One of the cool things about having a platform like this is point out things that others many not have seen on their own. For example, Josh Brown a while back pointed out these cool all-wool shoes from allbirds. I bought, like much of the financial blogosphere, a pair and love them. I  have gotten more comments about them, than other pair of shoes I have owned. (Which may something about my taste in shoes.)


In that same vein I recently came across another US company that is doing cool stuff and is worth a shout out. In the December issue of Modern Trader magazine I read an article by Garrett Baldwin about a Chicago-based company, Dearborn Denim, that sells direct-to-consumer “a great pair of jeans for $49.”

Based on that article I bought a pair of jeans using their online sizing algorithm and again have been pleasantly surprised. They have quickly become my go-to pair of jeans. Finance-types should also be intrigued by the fact that Dearborn Denim was founded and is run by a former bond trader, Rob McMillan.


Dearborn Denim’s jeans should appeal to all you value investors out there. Baldwin writes:

Dearborn Denim is different. “We don’t sell to a brand, who then sells to a retailer, who sells to a customer. We sell directly to customers online.”

So you are getting a $59 pair of jeans that would sell for far more in a fancy “jeans bar.” McMillan’s jeans have gotten some great press in the Chicago area including in Crain’s Chicago, the Chicago Reader and DNAinfo Chicago. While the made in Chicago angle is cool. That isn’t the thing that McMillan wants people to remember. From an interview:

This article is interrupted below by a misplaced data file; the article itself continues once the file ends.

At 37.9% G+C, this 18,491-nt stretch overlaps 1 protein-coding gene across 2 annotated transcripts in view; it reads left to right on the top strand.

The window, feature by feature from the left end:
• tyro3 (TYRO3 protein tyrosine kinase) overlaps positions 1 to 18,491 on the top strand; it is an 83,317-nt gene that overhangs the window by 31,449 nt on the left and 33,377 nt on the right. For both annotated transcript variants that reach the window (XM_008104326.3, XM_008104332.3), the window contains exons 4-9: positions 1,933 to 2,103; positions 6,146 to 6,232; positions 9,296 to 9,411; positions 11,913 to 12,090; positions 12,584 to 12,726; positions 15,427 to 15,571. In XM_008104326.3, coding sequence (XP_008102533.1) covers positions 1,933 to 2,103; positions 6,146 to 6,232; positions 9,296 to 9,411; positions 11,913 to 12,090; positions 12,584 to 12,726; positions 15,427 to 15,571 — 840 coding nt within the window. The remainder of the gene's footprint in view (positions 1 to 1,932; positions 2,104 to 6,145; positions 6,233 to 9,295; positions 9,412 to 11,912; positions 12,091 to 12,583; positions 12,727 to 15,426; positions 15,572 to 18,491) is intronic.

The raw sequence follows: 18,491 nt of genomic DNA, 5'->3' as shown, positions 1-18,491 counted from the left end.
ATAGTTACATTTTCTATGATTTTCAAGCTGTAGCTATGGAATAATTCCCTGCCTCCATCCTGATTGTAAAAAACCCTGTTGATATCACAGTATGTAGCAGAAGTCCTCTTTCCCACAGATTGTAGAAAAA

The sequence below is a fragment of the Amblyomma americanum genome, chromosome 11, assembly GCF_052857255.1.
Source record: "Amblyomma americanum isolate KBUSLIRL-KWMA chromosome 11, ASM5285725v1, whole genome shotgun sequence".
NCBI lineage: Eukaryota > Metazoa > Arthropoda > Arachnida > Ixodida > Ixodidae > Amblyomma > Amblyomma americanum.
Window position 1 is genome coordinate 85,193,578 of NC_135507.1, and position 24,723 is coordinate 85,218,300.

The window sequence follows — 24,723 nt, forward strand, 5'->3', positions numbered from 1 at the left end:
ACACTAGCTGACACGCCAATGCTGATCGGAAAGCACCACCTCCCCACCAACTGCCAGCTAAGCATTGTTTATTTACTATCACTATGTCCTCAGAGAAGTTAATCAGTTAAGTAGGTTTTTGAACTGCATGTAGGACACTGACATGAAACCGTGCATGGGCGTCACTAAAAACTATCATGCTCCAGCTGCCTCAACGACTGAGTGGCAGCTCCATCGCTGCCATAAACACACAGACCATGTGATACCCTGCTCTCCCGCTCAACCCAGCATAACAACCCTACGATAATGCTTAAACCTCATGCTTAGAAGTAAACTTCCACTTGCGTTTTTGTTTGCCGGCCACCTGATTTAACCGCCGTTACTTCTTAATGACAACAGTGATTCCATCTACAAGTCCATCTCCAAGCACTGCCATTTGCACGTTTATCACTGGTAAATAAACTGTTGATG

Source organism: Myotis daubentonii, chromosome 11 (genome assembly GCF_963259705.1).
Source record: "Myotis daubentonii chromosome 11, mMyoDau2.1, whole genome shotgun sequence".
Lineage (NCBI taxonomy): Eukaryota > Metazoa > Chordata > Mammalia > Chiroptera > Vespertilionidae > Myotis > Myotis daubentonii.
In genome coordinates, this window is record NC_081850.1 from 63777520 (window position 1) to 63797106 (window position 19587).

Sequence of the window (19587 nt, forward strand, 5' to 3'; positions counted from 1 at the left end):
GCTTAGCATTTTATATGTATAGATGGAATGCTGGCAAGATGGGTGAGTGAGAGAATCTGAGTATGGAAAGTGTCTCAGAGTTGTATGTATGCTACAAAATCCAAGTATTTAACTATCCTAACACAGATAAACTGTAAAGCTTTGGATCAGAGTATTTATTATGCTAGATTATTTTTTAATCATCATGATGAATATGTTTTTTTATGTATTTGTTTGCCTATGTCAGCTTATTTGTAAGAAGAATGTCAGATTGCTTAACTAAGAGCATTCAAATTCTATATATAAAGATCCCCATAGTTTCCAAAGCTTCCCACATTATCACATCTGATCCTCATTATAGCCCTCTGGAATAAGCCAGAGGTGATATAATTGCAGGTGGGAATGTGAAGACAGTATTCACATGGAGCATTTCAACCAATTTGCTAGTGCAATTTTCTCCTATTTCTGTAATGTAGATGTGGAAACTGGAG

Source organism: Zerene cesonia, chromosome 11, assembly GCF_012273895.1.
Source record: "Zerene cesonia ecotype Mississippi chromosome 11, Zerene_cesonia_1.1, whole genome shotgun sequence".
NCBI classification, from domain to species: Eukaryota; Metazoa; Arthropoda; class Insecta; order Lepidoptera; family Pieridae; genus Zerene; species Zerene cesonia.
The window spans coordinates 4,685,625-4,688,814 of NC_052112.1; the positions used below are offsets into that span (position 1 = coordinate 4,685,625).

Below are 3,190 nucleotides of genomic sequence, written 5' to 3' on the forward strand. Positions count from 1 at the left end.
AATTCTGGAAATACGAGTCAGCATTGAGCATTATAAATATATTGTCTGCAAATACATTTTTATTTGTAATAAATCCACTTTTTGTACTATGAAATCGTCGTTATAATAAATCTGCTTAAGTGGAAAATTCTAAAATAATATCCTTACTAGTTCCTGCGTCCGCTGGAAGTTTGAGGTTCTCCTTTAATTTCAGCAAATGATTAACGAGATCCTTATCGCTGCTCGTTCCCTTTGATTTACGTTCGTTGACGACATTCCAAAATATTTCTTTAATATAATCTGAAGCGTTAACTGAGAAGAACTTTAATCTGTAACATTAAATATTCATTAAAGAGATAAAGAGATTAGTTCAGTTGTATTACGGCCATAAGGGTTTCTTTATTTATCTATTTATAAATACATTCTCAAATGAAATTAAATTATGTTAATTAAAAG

“Yes, we want people to be able to buy something they know is an American product made with quality and integrity,” he said. “But we don’t just want people to buy jeans because they’re from Chicago, we want people to buy them because they’re proud that the best jeans in the world are made in their city.”

Quality has become enshrined among the pantheon of stock anomalies. Maybe the idea of quality should be extended to other purchases as well. Carl Richards at the NYTimes writes:

I like buying high-quality things. And for the longest time, I’ve had this sneaking suspicion that buying high-quality stuff, which perhaps initially was more expensive, actually saved me money in the long run. It wasn’t until very recently, though, that I noticed a strong argument in support of my hunch.

If you buy either product I hope you enjoy them as much as I have. Isn’t that what it’s all about?

*We don’t have any financial (or other) relationship with allbirds other than being a satisfied customer. Dearborn Denim recently created a referral program in which we participate. We do also have a affiliate agreement with Modern Trader where I originally found out about Dearborn Denim.

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